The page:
Cash buyer of scrap ships fined in illegal export case

Written by Nick Blenkey
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Attempt to illegally export ship failed after it got into difficulties off Norwegian coast [Nprwegian Coast Guard photo]

Singapore headquartered Wirana Shipping Corporation, of the world’s largest cash buyers of vessels for scrap, has accepted and paid a Norwegian penalty of NOK 7 million (about $764,000). The Norwegian Maritime Authority says the fine was imposed for violation of Norway’s Pollution Control Act and the General Civil Penal Code as a consequence of an attempt to illegally export a vessel originally called the Tide Carrier, but renamed Harrier.

The case shines a light into an unpleasant corner of the maritime world where false statements and dubious documentation sometimes appear to be the norm.,

The Tide Carrier case has become notorious among groups concerned about unsafe working conditions and pollution risks at South Asian ship scrapping facilities, including NGO Shipbreaking Platform, which played a role in informing the Norwegian authorities, back in 2017, that the ship had been sold for illegal scrapping.

The Norwegian Maritime Authority says that “in 2017, an attempt was made to illegally export the Harrier, previously named the Tide Carrier, from Høylandsbygd in Norway in order to scrap the ship on a beach in Gadani, Pakistan. The illegal export was revealed when the ship suffered an engine failure and started to drift outside Jæren in Rogaland. Inspectors from the Norwegian Maritime Authority (NMA) detained the ship due to its condition. Moreover, an invalid certificate of nationality from the Comoros was presented along with false class certificates from the Union Marine Class Society.”

“The company deliberately deceived Norwegian authorities by presenting false documentation proving that the vessel complied with all requirements of the international conventions included in the Regulations on Port State Control, says Kjetil Sørensen, Senior Adviser at the NMA. “We take this very seriously and are pleased that the prosecuting authorities have given such a distinct response. The fine also sends a clear message to the industry to take problems related to illegal scrapping seriously.”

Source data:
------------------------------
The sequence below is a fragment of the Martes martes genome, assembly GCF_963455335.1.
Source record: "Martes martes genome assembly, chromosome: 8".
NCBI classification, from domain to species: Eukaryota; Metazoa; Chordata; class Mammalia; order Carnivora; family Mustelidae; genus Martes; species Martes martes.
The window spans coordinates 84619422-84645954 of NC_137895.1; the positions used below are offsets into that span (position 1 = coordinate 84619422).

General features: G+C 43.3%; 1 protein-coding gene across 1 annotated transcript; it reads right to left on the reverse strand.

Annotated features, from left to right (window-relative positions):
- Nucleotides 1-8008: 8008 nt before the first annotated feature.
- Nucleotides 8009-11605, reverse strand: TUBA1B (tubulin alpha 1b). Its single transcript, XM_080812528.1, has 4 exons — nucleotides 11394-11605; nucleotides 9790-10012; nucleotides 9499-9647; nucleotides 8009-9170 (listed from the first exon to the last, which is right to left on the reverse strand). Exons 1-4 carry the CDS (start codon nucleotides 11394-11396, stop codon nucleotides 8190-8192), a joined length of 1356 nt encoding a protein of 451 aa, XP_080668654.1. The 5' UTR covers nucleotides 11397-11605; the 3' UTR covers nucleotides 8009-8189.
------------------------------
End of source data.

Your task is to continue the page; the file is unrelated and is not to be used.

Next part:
Wirana Shipping Corporation Pte. Ltd. was the commercial manager for the voyage and in charge of the ship’s route, the purpose of the voyage and its execution. The owner of the Harrier was a company registered in Saint Kitts and Nevis, and Wirana Shipping Corporation used a management company to undertake the voyage.

As the Harrier started to drift outside the beaches of Jæren, the Norwegian authorities would not allow the ship to leave Norway without permission. As a result, the chief financial officer at Wirana Shipping Corporation made a fictitious agreement stating that the ship would be put in operational use outside Africa, referring to two statements from third parties supporting the Africa agreement. This was not correct, as the ship was being exported for scrapping.

The fine has been imposed in relation to two cases of false statements to the public authorities, as these documents were presented to the Ministry of Climate and Environment.

Furthermore, the fine includes a violation of the Pollution Control Act based on the risk of pollution caused by the voyage, as maintenance of the engine was performed when the ship was anchored at Feistein outside Klepp with no tugboat on stand-by.

The ship had been laid up for ten years prior to the voyage. According to the Norwegian Coastal Administration, there was an imminent risk of acute pollution as the ship started to drift. As stated in the fine, there were 1500 cubic metres of oily liquids in the tanks of the ship, waste attempted to be exported illegally from Norway. An oil spillage outside the beaches of Jæren would have had an extremely harmful effect on flora and fauna in the area. The associated clean-up costs could have been substantial.

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